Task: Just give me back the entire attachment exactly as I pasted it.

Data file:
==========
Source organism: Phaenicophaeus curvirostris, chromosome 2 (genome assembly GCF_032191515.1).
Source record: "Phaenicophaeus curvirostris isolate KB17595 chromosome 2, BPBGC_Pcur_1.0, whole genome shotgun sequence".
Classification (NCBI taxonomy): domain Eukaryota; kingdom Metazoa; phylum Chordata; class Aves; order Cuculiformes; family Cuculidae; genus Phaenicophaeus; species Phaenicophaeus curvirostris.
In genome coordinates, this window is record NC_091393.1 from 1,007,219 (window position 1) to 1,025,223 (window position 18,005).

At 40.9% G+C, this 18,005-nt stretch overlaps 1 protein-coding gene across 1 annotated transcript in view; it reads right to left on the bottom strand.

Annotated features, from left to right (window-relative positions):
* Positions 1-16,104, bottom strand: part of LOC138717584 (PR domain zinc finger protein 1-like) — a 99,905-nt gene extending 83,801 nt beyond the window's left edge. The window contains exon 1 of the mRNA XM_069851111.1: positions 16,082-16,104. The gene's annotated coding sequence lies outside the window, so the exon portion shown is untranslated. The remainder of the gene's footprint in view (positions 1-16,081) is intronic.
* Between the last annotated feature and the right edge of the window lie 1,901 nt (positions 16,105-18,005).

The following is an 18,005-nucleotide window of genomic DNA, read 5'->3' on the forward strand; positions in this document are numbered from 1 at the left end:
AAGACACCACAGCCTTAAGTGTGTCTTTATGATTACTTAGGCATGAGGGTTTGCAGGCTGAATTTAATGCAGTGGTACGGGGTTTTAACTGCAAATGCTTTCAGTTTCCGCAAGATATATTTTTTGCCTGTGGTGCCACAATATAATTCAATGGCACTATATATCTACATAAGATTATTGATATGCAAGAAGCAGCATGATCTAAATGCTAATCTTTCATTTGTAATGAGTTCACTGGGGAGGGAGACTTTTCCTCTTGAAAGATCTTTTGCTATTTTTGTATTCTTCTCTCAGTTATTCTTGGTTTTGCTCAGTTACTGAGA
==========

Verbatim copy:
Source organism: Phaenicophaeus curvirostris, chromosome 2 (genome assembly GCF_032191515.1).
Source record: "Phaenicophaeus curvirostris isolate KB17595 chromosome 2, BPBGC_Pcur_1.0, whole genome shotgun sequence".
Classification (NCBI taxonomy): domain Eukaryota; kingdom Metazoa; phylum Chordata; class Aves; order Cuculiformes; family Cuculidae; genus Phaenicophaeus; species Phaenicophaeus curvirostris.
In genome coordinates, this window is record NC_091393.1 from 1,007,219 (window position 1) to 1,025,223 (window position 18,005).

At 40.9% G+C, this 18,005-nt stretch overlaps 1 protein-coding gene across 1 annotated transcript in view; it reads right to left on the bottom strand.

Annotated features, from left to right (window-relative positions):
* Positions 1-16,104, bottom strand: part of LOC138717584 (PR domain zinc finger protein 1-like) — a 99,905-nt gene extending 83,801 nt beyond the window's left edge. The window contains exon 1 of the mRNA XM_069851111.1: positions 16,082-16,104. The gene's annotated coding sequence lies outside the window, so the exon portion shown is untranslated. The remainder of the gene's footprint in view (positions 1-16,081) is intronic.
* Between the last annotated feature and the right edge of the window lie 1,901 nt (positions 16,105-18,005).

The following is an 18,005-nucleotide window of genomic DNA, read 5'->3' on the forward strand; positions in this document are numbered from 1 at the left end:
AAGACACCACAGCCTTAAGTGTGTCTTTATGATTACTTAGGCATGAGGGTTTGCAGGCTGAATTTAATGCAGTGGTACGGGGTTTTAACTGCAAATGCTTTCAGTTTCCGCAAGATATATTTTTTGCCTGTGGTGCCACAATATAATTCAATGGCACTATATATCTACATAAGATTATTGATATGCAAGAAGCAGCATGATCTAAATGCTAATCTTTCATTTGTAATGAGTTCACTGGGGAGGGAGACTTTTCCTCTTGAAAGATCTTTTGCTATTTTTGTATTCTTCTCTCAGTTATTCTTGGTTTTGCTCAGTTACTGAGA